November 4, 2011
For businesses big and small, Facebook offers a great opportunity to connect with customers and build awareness. Collecting Facebook fans through the use of the ‘Like’ button is a great way to promote all you have to offer and target potential customers with offers and news.
However studies have shown that many fans will often ‘unlike’ a brand soon after a particular promotion or offer has ended. Other reasons why people unsubscribe like this include loss of interest in a business or product, page postings are uninteresting and a lack of postings to a brand page. Getting the most from your social media marketing campaigns, be they on Facebook or another social network, will rely on you being able to keep fans and attract new ones.
Of course it can be difficult to predict the buying behaviour of individuals, marketing tends to rely on demographics to target certain markets and consumers. And whilst not all promotions or offers you run will interest everyone, keeping your fans interested enough to stay with you will rely on you doing a little homework first. read more
Tags: business, Facebook, fans, Like Button, Marketing
August 19, 2011
A German official in the Schleswig-Holstein district of Germany has ruled that the Facebook “Like” plug-in violates European Union privacy laws and he is going after websites operating in his region who use the button, fining them $72,000 for “Like” button use.
According to the official, Facebook follows a users habits for a period of two years from the time of use, tracking that is used by Facebook to “build a broad individual and for members even a personalized profile.” read more
Tags: Facebook, Facebook Like Button, Like Button
May 19, 2011
The next time you log onto a website with a Facebook Like Button you should understand that you’re being tracked, even if you never click on the “Like” option.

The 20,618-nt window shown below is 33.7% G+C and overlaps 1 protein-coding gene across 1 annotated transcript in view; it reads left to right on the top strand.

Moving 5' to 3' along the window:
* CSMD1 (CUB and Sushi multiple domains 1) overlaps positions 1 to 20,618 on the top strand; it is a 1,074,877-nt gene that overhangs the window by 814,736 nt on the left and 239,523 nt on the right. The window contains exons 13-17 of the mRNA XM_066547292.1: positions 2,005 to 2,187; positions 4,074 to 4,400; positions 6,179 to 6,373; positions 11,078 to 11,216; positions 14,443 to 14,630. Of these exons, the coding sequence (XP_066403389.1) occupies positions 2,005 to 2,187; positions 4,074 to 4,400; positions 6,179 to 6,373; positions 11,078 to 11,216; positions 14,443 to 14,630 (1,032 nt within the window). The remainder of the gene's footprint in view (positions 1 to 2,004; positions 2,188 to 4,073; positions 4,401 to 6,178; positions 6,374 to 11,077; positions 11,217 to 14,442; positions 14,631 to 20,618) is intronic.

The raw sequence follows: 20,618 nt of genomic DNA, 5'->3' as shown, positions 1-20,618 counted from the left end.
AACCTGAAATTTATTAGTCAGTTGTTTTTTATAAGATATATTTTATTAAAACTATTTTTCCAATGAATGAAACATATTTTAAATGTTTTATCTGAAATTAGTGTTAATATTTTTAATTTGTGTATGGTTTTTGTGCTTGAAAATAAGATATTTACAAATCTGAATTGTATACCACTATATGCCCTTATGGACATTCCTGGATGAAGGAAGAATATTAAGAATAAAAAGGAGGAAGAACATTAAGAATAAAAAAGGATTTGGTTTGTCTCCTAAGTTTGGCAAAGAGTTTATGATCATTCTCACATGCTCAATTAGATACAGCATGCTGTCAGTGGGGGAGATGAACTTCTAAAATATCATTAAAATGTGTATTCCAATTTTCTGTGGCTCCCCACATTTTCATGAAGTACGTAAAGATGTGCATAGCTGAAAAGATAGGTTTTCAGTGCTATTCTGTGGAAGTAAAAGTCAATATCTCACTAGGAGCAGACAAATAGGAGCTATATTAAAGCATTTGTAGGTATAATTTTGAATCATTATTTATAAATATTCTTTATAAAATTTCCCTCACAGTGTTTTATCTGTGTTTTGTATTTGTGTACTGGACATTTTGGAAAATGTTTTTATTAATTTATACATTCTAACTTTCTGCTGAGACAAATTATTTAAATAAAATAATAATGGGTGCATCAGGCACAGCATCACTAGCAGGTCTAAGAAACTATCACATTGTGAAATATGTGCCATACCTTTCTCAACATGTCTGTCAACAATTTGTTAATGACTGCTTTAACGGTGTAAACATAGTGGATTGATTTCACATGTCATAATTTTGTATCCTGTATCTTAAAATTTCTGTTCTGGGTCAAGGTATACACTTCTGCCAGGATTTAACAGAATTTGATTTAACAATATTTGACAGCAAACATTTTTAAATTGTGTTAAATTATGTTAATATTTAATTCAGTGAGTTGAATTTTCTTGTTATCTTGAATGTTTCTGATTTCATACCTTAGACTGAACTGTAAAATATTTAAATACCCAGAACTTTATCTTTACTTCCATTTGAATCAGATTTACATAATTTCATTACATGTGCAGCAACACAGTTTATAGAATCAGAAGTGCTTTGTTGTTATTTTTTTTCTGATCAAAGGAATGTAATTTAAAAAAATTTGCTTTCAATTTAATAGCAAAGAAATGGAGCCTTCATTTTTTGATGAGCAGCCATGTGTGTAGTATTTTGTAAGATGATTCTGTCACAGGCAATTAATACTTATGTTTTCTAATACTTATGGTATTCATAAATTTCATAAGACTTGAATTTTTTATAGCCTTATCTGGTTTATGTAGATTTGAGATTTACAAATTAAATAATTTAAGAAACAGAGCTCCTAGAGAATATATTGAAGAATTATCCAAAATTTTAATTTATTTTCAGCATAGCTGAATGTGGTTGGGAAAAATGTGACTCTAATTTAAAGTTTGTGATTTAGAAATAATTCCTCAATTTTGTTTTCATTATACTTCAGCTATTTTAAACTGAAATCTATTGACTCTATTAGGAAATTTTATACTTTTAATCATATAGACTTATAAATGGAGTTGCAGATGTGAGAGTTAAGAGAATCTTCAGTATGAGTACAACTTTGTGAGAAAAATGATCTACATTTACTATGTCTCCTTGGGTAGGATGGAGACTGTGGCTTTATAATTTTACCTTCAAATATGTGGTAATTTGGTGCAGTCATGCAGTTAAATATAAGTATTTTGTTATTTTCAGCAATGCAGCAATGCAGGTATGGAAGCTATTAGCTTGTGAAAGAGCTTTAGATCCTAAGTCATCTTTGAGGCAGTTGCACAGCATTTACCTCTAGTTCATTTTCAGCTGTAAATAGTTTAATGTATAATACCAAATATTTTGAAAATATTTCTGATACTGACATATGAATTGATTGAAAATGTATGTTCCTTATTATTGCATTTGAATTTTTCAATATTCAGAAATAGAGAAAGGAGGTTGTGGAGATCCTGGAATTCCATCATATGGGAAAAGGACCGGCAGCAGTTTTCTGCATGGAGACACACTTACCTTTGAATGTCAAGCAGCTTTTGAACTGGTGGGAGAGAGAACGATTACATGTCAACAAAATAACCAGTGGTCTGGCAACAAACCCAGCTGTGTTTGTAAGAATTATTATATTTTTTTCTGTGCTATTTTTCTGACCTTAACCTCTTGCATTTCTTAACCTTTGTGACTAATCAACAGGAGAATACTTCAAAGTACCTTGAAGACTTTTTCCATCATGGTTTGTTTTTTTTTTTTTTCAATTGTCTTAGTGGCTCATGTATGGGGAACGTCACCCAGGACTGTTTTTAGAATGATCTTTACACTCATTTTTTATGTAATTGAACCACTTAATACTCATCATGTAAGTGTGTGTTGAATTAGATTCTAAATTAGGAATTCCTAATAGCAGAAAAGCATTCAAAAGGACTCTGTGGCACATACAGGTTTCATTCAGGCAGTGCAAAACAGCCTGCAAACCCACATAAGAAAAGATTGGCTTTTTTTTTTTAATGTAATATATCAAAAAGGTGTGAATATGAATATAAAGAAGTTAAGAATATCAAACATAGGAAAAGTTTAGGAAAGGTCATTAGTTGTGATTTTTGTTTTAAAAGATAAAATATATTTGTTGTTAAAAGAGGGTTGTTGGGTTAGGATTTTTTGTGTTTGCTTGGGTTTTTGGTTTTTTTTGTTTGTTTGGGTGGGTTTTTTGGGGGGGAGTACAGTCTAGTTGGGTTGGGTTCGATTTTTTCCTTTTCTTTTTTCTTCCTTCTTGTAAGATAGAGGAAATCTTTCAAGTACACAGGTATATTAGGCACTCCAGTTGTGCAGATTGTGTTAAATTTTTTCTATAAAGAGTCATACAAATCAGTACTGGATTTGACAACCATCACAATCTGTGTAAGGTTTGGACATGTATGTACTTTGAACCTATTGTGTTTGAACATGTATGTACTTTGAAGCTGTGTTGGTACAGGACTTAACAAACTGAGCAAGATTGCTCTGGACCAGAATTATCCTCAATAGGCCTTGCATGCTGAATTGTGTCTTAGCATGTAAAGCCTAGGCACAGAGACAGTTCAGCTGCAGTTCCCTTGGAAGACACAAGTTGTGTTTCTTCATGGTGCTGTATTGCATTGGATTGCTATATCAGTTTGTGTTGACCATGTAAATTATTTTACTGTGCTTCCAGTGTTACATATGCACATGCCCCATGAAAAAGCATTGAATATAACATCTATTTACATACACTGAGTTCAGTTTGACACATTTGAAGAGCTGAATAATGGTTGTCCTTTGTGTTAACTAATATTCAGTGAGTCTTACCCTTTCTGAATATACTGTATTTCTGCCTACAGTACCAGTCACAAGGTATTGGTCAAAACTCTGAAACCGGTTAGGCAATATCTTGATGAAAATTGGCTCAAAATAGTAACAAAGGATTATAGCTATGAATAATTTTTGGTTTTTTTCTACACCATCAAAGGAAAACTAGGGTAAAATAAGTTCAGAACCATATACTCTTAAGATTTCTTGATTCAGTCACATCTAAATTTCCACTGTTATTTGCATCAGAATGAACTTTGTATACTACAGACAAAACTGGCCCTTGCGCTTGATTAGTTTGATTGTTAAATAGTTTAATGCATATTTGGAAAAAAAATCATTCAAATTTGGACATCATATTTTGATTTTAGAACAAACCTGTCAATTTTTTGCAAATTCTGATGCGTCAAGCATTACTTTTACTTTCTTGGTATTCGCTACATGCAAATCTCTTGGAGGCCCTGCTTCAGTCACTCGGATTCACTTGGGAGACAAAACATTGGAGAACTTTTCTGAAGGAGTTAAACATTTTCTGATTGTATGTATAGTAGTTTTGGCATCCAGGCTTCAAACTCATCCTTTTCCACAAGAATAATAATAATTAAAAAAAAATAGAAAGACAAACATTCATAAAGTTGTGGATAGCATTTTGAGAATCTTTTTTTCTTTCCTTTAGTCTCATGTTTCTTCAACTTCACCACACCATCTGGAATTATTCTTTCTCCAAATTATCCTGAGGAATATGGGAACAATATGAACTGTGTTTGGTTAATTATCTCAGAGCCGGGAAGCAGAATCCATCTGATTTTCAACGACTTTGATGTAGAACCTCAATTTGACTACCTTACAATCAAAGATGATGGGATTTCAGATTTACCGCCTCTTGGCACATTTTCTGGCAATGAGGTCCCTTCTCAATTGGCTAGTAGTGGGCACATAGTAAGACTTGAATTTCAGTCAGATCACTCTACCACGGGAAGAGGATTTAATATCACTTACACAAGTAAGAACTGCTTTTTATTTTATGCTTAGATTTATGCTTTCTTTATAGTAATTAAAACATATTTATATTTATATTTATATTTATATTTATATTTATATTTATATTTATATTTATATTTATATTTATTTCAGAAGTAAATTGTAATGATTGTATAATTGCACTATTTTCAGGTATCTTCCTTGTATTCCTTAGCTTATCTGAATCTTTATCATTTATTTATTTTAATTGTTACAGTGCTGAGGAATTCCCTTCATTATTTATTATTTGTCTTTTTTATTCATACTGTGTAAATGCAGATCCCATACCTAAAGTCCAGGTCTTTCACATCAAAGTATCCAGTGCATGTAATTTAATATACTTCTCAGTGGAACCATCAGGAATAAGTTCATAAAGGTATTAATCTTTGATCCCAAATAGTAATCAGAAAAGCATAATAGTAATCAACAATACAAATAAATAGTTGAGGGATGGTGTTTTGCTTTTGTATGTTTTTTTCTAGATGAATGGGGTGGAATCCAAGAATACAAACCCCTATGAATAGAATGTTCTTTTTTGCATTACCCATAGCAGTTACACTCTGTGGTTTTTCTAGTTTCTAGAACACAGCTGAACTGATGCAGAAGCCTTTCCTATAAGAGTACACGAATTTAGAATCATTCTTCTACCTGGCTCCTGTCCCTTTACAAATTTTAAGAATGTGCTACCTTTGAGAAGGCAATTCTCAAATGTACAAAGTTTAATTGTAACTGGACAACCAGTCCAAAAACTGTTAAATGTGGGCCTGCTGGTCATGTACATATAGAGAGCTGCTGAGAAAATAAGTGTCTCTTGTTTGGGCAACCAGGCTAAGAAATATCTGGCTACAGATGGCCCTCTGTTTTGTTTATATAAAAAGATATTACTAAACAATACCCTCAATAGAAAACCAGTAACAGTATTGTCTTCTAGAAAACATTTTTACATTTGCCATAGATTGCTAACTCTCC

In a report released by the Wall Street Journal it has been revealed that users are only required to log into their Facebook account once per month in order to be tracked, while the same thing goes for Twitter tracking via Tweet buttons.
That “once a month” login requirement stands even if a browser is closed or the users computer is turned off and then back on, simply leave your Facebook or Twitter accounts logged in and the tracking will continue.
While both Twitter and Facebook insist they are not attempting to use user data for nefarious purposes they do hold onto tracking information for a short period. According to Twitter their tracking data is removed “quickly” while Facebook keeps your browsing data for 90 days. read more
Tags: Facebook, Facebook Like Butotn, Like Button
February 27, 2011
Since the advent of Social Bookmarking, share buttons have reigned supreme and have made sharing content much easier. As Social Networks evolved so did their share buttons. Facebook is taking a new step in how sharing is defined by retiring its share button and replacing it with the new like feature.
Facebook has introduced a new update to its like button which changes how content creators and users interact. The first major update is how a liked story is shared: a thumbnail, title and blurb are posted to your stream and will be prominent to your friends. Comments and additional likes are now supported to encourage friends to discuss a story or piece of interesting content via Facebook.
How liked stories are displayed on your wall
The goal of Facebook’s improved like button is to promote content and make it more visible amongst friends. The addition of friends being able to like a story and comment it will give content publishers more reason to consider using Facebook if they want more conversations generated.
By redefining how the share button works, Facebook is hoping to increase exposure of great content and promote the social validation associated with someone in your network liking something. The share button will be supported by Facebook but the new like button will be the future of content sharing.
Tags: Facebook, Like Button, share, social networking tool
July 14, 2010
Facebook has announced that their Open Graph and Like Platforms are going mobile.
Head of mobile products Eric Tseng said at the MobileBeat 2010 conference in San Francisco that the company “really sees mobile as the future.”
The move to mobile especially makes sense for Open Graph when partnered with geo-location based technology. Users could walk into a store that’s having a sale, receive information about that sale and then see relevant reviews or suggestions from their Facebook friends about those products, creating a more interactive advertising platform for retailers. read more
Tags: Facebook, Like Button, Open Graph